The USS Grayback was carrying 80 U.S. sailors when it sank in the waters south of Okinawa in February 1944. The ship is credited with sinking 14 enemy ships before it was torpedoed [by the Japanese].
Private explorers Tim Taylor and Christine Dennison found the Grayback in June and made the announcement Monday, on Veterans Day. The search ended when they spotted an anomaly on the ocean floor five months ago and high-definition cameras subsequently confirmed the vessel’s identity when they captured a gold plaque with the words USS Grayback.
“It was amazing. Everyone was excited,” Taylor told The Washington Post. “Then you realize there are 80 men buried there, and it’s a sobering experience.”
Following the discovery in June, Taylor and Dennison spent months searching for relatives of its crew who perished. The husband and wife duo said they are trying to find all 52 submarines that have sunk [during WWII] and were never found, as part of the Lost 52 Project. They said they’ve found five submarines so far.
“We do not tell people that we’re looking for these because we don’t want to disappoint people, and we don’t want to blast it across the Internet until its done properly through the Navy,” Taylor told ABC News. “With the technology that we’re using, and the ability to cover large swaths of ground, we’re looking at the potential to find several more.”
Part of the reason the submarine was lost for so many years, officials say, was because Japanese records on the sinking were not translated correctly. Researchers eventually found one digit was off, which had sent explorers 100 miles in the wrong direction.
“The numbers that came out were wrong, and that’s how we found it,” Taylor said. “It was mistranslated after post-WWII, and they changed one number — an 8 to a 6 — and our Japanese translator re-translated it, found it, put us 100 miles to a different area.”
Dennison said the most important part of their work is about bringing closure to the families of those who died.
[Taylor added, “The confirmation of the site as a US Navy sunken military craft ensures it is protected from disturbance, safeguarding the final resting place of our sailors.”].
“It’s very vital that we remember them [the sailors], and that they feel that they haven’t been forgotten, that their sacrifice wasn’t in vain,” Dennison said. “We are grateful for their sacrifices, and we will never forget our veterans. The most important thing is, they’re here, now they can be celebrated again, they can be honored again, and we know where they are.”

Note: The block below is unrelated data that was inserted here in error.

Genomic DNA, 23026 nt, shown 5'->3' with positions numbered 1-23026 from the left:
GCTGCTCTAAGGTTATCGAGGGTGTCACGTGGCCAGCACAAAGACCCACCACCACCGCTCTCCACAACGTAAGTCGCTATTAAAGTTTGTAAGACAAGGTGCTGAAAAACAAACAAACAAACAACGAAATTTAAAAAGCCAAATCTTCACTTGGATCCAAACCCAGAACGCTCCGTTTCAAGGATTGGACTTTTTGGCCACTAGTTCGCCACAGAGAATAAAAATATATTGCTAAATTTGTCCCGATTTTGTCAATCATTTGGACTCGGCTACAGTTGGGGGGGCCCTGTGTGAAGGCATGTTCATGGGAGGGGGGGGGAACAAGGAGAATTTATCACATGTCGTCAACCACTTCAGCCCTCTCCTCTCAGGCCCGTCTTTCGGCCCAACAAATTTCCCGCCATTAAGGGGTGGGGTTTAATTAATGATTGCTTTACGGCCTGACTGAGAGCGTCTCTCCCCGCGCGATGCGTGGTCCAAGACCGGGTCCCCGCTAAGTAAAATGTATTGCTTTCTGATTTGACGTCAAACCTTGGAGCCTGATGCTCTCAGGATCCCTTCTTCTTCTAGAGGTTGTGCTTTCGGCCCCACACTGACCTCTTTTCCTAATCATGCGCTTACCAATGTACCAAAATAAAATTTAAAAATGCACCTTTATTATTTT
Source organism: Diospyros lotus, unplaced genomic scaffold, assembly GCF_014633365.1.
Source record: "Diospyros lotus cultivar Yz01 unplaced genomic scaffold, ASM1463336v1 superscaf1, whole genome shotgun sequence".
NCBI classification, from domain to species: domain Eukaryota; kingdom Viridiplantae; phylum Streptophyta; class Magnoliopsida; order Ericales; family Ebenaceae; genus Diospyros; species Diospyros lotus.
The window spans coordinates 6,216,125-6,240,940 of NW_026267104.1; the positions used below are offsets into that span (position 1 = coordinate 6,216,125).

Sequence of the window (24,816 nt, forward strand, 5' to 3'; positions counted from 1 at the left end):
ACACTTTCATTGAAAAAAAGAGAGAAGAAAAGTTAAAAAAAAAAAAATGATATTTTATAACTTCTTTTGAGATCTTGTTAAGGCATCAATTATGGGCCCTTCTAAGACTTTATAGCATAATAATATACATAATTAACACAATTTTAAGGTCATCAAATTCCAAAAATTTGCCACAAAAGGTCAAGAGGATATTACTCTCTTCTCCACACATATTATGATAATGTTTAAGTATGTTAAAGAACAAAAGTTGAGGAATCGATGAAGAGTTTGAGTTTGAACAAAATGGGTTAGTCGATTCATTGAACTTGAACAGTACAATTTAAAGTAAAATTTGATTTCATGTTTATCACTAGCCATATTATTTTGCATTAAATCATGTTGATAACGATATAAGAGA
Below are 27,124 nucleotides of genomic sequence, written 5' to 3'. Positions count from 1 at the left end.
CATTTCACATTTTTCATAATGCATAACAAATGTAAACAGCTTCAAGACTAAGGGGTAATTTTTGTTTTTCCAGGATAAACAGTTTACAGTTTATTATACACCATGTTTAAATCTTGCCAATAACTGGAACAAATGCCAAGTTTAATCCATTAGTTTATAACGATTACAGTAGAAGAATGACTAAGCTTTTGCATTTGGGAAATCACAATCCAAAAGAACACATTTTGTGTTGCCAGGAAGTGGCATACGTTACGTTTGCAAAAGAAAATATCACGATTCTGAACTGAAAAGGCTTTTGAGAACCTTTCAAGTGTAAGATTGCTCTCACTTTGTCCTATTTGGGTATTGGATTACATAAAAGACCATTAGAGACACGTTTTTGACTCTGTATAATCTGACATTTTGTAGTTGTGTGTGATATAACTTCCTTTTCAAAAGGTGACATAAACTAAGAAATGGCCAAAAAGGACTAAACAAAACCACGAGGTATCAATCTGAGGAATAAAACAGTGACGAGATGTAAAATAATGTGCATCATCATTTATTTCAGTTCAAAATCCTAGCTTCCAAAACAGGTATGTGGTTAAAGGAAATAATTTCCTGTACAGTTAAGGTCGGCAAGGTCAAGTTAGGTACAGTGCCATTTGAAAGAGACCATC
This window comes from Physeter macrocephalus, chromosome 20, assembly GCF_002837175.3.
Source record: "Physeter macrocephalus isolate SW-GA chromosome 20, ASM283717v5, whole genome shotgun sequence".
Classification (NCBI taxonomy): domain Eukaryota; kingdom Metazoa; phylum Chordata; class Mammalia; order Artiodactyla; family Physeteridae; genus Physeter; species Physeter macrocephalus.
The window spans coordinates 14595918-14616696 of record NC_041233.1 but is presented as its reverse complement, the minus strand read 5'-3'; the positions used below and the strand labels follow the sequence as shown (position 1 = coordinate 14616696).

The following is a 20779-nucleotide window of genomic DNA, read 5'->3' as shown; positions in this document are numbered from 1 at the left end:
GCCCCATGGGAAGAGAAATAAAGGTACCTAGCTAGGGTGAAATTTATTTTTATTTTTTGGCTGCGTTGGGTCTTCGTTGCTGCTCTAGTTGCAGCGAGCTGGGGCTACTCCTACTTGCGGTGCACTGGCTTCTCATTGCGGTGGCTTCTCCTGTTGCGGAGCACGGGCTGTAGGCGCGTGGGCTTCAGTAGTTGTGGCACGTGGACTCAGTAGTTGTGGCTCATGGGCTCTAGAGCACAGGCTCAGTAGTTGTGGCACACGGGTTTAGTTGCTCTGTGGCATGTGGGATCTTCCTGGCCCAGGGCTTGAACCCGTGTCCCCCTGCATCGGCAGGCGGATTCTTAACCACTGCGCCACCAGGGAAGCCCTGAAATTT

Compiled from articles published on Nov. 11 at UPI .com by Nick Sakelaris and on Nov. 10 at ABCNews by Karma Allen, Tom Llamas and Ed Wiese. Reprinted here for educational purposes only. May not be reproduced on other websites without permission.
1. The first paragraph of a news article should answer the questions who, what, where and when. List the who, what, where and when of this news item. (NOTE: The remainder of a news article provides details on the why and/or how.)
2. How many enemy ships did the USS Grayback sink?
3. How many U.S. sailors were on board the sub when it sank?
4. How did Tim Taylor and Christine Dennison of Lost 52 Project find the Grayback? Be specific.
5. What is the Lost 52 Project? – How many subs have they located thus far?
6. How do Dennison and Taylor explain the most important part of the Lost 52 project?
7. Read the “Background” and watch the videos under “Resources” below. How does Lost 52 Project inspire you?
The U.S.S. Grayback:
- In June 2019 the U.S.S. Grayback SS-208, a submarine used in WWII off the coast of Japan, was found after it went missing 75 years ago
- The Tambor-class diesel-electric submarine was 307ft long and weighted 1,475 tons
- The Grayback’s first World War II patrol was on February 15 to April 10 in 1942
- She disappeared after her 10th patrol
- She sailed from Pearl Harbor on January 28, 1944 to patrol the East China Sea
- On February 24, 1944 the Grayback radioed that it sunk two enemy cargo ships on the 19th and damaged two others
- On February 25, 1944 the Grayback transmitted her final report saying it sunk one Japanese tanker and severely damaged another. It was ordered to return home from patrol
- It did not return to the Midway naval base by March 7 and was listed as missing and presumed lost with all hands on March 30
- The Grayback went down with 80 U.S. servicemen on board
- The Grayback is ranked as the 20th most successful sub in WWII that sank 14 enemy ships
(from the UK Daily Mail)
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